Saturday morning I left a little more earlier than I needed to for an appointment. I used the time to drive through downtown Birmingham. There are several bridges that cross a series of railroad tracks which divides the city into North and South sections. I parked on one of the bridges where I could view the railroad tracks.
The railroad played a huge part in the history of Birmingham. Residents not only used it for travel, the plants and foundries depended on the railroad for transportation of supplies and delivery of goods. However, like other places across America, this dependency decreased drastically as interstate travel became easier during the late sixties and early seventies.
Although the train they call The City of New Orleans was never routed through Birmingham I still think of Steve Goodman’s song every time I see this area. I’m amazed how people can sit down and write a song and forty years later it still touches the hearts of people today. Better yet the things in the song actually happened.
Steve and his wife were traveling to visit his wife’s grandmother. After his wife fell asleep, Steve picked up a sketch pad and as he looked out his window began writing the lyrics.
Riding on the City of New Orleans, Illinois Central Monday morning rail. Fifteen cars and fifteen restless riders, three conductors and twenty-five sacks of mail. All along the southbound odyssey the train pulls out at Kankakee rolls along past houses, farms and fields. Passing trains that have no names, freight yards full of old black men and the graveyards of the rusted automobiles.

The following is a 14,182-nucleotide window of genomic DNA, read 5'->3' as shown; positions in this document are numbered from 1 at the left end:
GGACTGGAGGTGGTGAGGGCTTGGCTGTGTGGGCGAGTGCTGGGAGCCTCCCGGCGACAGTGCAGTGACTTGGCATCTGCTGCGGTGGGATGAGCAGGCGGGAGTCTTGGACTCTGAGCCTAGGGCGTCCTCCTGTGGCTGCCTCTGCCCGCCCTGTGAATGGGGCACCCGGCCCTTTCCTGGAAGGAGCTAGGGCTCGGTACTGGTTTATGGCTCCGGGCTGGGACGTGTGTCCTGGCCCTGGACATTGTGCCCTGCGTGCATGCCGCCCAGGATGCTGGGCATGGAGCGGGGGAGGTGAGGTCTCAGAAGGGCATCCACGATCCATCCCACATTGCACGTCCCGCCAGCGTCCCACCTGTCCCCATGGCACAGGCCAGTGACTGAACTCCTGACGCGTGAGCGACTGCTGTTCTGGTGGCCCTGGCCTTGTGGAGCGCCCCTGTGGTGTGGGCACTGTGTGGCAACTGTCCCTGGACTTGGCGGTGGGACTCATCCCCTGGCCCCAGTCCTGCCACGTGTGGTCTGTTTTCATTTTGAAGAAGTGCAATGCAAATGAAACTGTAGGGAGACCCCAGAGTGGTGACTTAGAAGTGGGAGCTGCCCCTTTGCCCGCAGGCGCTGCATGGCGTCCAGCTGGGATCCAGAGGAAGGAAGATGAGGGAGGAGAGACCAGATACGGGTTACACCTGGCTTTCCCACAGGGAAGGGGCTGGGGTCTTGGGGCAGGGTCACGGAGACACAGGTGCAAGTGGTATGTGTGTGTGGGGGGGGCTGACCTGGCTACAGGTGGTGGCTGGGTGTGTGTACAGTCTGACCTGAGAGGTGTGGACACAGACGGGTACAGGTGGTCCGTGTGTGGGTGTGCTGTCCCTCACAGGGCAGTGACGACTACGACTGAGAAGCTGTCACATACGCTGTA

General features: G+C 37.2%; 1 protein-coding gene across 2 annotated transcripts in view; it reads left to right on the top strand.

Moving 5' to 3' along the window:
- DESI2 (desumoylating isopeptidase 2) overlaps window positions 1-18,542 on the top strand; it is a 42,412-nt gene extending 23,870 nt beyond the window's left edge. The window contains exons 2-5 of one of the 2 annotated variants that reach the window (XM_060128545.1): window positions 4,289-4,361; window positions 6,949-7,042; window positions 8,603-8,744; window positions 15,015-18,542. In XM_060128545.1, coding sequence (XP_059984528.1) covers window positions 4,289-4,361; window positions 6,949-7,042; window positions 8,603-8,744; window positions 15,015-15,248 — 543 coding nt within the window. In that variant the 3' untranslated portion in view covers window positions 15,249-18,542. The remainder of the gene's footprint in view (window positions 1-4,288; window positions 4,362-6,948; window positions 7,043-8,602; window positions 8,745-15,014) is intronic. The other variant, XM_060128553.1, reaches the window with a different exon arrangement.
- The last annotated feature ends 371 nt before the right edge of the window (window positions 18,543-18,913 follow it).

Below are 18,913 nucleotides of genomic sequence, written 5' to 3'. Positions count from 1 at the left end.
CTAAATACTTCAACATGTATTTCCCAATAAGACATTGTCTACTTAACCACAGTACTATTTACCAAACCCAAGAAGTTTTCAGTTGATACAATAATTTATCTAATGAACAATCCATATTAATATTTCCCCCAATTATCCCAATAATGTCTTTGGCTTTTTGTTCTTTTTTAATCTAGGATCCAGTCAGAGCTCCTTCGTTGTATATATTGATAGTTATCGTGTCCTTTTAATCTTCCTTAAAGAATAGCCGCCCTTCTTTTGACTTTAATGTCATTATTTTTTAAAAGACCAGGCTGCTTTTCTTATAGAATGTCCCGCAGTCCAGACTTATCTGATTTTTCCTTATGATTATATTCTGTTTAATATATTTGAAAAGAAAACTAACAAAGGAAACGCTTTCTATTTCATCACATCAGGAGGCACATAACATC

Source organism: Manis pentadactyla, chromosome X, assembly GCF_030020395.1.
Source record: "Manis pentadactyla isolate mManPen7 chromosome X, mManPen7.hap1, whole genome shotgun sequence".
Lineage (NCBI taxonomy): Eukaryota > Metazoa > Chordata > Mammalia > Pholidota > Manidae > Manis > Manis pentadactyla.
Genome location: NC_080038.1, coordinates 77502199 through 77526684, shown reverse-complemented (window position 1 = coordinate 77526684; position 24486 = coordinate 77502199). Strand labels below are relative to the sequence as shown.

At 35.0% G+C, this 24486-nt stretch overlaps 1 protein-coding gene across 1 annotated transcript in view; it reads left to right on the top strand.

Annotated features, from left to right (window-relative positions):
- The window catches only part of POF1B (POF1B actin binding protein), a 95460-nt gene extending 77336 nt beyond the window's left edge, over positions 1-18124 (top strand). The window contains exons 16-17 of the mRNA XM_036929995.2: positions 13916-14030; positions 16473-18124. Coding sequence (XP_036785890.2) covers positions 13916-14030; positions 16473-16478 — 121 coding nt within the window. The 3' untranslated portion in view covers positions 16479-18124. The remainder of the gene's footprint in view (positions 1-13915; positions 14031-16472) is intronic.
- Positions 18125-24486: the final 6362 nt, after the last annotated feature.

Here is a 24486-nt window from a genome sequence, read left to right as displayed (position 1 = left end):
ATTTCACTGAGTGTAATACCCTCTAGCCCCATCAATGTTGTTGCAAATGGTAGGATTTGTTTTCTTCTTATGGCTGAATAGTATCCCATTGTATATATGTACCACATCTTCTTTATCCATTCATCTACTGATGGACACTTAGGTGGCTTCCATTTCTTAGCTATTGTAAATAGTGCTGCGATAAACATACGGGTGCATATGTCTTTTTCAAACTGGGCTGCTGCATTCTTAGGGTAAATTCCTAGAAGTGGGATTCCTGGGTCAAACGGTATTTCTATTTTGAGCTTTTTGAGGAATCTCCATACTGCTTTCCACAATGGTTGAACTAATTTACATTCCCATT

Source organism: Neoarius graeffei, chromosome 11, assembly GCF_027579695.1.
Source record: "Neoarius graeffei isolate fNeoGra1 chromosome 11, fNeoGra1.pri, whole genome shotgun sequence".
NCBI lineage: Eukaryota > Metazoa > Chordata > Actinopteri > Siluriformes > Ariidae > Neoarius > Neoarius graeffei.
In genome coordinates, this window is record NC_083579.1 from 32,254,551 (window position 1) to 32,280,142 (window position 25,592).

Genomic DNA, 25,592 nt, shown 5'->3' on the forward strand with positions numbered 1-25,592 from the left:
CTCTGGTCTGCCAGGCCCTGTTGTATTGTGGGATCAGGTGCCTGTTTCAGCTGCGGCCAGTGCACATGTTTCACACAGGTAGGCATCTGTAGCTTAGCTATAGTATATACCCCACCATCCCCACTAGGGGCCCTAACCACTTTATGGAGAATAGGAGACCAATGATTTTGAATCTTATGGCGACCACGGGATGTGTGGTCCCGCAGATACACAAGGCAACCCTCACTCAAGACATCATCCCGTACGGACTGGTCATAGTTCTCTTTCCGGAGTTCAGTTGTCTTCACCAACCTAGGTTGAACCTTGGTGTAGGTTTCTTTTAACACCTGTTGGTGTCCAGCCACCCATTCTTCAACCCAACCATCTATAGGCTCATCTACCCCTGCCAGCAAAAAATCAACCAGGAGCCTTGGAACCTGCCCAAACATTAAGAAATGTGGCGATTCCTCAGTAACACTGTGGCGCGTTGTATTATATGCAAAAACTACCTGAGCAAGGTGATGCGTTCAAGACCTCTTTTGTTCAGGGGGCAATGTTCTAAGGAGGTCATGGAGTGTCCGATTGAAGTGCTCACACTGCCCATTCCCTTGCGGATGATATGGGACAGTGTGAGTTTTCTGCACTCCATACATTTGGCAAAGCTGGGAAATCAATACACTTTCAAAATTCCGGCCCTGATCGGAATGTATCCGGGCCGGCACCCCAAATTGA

Then he got up and walked back to the club car where he sees several men playing cards.
Dealing card games with the old men in the club car. Penny a point ain’t no one keeping score. Pass the paper bag that holds the bottle feel the wheels rumbling beneath the floor. And the sons of Pullman porters and the sons of engineers ride their father’s magic carpets made of steel. Mothers with their babes asleep are rocking to the gentle beat and the rhythm of the rails is all they feel.
Returning home Steve heard about the train being scheduled for decommission and finished the song. The following year Goodman met Arlo Guthrie where he was performing at a bar in Chicago. He convinced Guthrie to listen to his song by buying him a beer. Guthrie who was uninterested and wanted nothing more than to go home, agreed to listen until he finished the beer. Although Guthrie had several well-known songs this became his only charted hit and his signature song. Sadly Goodman died in 1984 at the age of only 36, after a long battle with leukemia.
Listen to City of New Orleans Arlo Guthrie on YouTube.